Appeal”); compare also Gov. Br. 39 (“Congress has wide authority to

legislate on matters respecting military affairs.”), with Order Granting

Stay, ER 301 (“Courts are ill-suited to second-guess military judgments

that bear on military capability and readiness.” (internal quotation

marks omitted)). That logic applies even more strongly today and

supports denial of the request to vacate the stay.

4. Quite apart from the merits of the constitutional question, the

government’s arguments that Log Cabin lacks standing and that the

district court lacked authority to enter a worldwide injunction, which

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we also advanced in our stay motion, Gov. Stay Mtn., SER 10-13, 16-19,

independently support this Court’s stay. Log Cabin dismisses the rele-

vance of those arguments because they do not “go[] to the merits of Log

Cabin’s claim that [§ 654] is unconstitutional.” Mot. 12. But if the

district court lacked authority to issue the injunction in the first place,

the government would prevail on the merits because the injunction

(and any “functional equivalent[s],” Mot. 11 n.5) would be dissolved.

The fact that the district court’s injunction exceeded its authority

powerfully supports this Court’s decision to grant a stay. See Brady v.

Nat’l Football League, 2011 WL 1843832, at *3-*7 (8th Cir. May 16,

2011) (granting stay pending appeal based on appellant’s likelihood of

success on argument that district court lacked jurisdiction to issue

injunction); United States v. Evans, 62 F.3d 1233, 1235 (9th Cir. 1995)

(stay pending appeal granted where the district court lacked jurisdic-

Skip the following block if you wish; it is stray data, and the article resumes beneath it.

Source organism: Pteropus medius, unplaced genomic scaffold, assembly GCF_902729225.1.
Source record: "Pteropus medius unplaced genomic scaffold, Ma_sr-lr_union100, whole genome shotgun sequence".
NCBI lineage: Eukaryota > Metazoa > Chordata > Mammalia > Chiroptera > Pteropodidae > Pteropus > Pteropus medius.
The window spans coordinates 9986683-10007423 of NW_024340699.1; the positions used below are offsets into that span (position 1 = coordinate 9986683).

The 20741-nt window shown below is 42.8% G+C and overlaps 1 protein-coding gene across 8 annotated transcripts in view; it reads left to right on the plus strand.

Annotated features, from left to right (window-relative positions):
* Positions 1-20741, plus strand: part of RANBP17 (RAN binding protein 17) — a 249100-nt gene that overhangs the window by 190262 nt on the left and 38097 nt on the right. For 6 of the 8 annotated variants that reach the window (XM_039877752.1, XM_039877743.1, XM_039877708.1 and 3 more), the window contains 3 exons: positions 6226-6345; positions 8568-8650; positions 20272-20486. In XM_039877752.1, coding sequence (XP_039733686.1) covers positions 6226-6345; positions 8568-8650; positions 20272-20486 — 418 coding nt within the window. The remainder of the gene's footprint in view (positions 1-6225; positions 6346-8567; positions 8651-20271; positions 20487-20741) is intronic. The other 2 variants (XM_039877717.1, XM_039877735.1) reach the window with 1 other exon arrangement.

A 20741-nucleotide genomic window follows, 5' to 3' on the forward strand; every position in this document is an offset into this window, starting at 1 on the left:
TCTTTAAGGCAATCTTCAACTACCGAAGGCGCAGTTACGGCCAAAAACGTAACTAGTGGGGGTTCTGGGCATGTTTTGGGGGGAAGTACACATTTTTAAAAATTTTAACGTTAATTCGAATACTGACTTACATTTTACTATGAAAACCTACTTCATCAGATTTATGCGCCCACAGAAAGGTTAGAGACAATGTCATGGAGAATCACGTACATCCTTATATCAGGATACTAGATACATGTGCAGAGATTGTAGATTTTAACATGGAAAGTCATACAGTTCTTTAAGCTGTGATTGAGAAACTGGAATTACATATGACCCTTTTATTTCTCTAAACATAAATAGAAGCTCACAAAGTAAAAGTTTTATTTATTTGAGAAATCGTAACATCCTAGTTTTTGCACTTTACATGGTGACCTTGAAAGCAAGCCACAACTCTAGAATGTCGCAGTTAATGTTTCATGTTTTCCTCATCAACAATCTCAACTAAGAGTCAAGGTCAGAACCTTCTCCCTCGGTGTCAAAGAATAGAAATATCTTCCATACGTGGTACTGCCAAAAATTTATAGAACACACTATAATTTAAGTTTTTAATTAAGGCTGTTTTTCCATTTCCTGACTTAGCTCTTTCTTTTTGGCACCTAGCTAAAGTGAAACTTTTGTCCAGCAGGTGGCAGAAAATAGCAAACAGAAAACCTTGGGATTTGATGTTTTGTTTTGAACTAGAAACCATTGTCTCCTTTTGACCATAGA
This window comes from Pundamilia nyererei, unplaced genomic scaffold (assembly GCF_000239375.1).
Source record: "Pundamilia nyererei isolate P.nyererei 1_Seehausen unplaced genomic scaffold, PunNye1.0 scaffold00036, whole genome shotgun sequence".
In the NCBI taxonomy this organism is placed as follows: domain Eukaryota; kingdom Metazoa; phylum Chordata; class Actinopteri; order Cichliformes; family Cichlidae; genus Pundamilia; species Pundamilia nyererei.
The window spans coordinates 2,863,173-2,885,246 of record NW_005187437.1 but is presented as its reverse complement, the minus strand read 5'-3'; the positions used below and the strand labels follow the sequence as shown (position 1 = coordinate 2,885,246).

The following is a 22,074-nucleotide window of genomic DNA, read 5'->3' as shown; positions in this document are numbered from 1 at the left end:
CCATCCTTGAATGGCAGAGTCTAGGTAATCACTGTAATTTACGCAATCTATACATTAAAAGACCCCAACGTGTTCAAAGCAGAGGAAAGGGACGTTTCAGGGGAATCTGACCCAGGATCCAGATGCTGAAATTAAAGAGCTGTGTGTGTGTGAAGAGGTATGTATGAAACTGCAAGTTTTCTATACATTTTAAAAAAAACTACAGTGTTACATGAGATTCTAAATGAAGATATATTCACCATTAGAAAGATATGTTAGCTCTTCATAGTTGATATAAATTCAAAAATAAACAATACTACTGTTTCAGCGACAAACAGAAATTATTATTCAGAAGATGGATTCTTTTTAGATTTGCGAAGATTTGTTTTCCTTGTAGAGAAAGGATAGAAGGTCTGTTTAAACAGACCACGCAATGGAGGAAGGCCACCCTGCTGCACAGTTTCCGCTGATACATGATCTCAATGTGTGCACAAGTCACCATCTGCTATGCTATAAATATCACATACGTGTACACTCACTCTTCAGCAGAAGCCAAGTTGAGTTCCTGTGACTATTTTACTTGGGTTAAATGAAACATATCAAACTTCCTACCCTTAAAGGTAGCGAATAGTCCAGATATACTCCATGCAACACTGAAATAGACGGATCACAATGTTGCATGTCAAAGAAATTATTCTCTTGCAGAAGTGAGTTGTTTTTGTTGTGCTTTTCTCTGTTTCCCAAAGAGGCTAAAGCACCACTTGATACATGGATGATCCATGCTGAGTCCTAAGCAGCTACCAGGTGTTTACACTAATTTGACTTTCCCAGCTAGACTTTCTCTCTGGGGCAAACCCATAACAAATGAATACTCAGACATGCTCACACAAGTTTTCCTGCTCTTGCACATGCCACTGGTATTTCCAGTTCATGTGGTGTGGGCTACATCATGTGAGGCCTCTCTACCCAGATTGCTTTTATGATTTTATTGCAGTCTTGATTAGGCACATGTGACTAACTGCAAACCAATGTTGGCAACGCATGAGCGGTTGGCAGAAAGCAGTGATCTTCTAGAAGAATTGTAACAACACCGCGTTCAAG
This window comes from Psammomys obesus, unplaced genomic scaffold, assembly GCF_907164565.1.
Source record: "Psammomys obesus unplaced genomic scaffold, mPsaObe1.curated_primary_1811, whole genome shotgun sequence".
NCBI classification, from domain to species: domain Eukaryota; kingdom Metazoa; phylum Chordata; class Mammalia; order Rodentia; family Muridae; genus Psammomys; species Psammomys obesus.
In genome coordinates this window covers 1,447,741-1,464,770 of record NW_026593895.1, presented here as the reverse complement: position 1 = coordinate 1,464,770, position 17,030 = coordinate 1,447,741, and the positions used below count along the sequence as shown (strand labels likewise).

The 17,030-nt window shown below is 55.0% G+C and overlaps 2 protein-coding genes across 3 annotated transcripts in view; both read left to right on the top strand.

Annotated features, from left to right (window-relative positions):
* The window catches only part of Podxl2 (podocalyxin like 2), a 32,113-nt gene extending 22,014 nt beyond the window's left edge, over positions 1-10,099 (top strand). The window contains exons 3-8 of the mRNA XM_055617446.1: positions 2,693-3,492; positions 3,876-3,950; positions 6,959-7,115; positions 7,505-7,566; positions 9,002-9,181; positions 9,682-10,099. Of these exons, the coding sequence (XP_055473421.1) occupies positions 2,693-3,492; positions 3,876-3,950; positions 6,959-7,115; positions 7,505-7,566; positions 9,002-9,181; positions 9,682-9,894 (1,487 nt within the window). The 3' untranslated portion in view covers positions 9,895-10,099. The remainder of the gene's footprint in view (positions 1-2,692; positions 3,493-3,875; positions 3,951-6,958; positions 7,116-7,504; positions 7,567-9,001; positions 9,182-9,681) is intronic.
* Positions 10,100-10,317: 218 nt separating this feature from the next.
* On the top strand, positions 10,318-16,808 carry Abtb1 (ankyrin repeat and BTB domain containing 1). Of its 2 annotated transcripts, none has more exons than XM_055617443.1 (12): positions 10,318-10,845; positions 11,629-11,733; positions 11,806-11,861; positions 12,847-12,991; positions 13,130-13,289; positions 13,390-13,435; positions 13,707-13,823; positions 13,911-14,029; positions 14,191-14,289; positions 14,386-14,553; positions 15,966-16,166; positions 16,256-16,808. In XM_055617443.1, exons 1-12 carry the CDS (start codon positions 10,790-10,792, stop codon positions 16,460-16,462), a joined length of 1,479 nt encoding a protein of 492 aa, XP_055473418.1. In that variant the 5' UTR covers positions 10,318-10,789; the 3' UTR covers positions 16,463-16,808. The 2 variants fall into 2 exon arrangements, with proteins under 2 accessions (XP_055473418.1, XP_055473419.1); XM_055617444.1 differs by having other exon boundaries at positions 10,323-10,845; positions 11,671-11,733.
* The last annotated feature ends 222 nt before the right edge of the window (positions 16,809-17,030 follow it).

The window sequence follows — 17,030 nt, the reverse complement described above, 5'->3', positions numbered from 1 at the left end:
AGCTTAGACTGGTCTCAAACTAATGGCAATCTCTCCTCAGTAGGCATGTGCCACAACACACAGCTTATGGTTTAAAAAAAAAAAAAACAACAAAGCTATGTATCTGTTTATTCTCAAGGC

tion); Ayuda, Inc. v. Thornburgh, 919 F.2d 153, 153 (D.C. Cir. 1990)

(per curiam) (similar); Dep’t of Defense v. Meinhold, 510 U.S. 939 (1993)

(stay pending appeal of injunction granted where injunction exceeded

the district court’s authority); Heckler v. Lopez, 463 U.S. 1328, 1330-31

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(1983) (Rehnquist, J., in chambers) (similar).

5. Log Cabin also seeks to overturn this Court’s prior refusal to

expedite oral argument in this case. Mot. 18. After this Court declined

to expedite, Congress provided for an orderly process for repealing

§ 654. That process is well underway, and the Department expects that

the preponderance of the armed forces will have been trained by mid-

summer. Reply Br. 7. Once repeal becomes effective later this year, as

this Court observed in granting a stay,“this case and controversy will

become moot.” ER 303. The fact that this case will soon become moot

counsels in favor of withholding, not accelerating, decision; the Court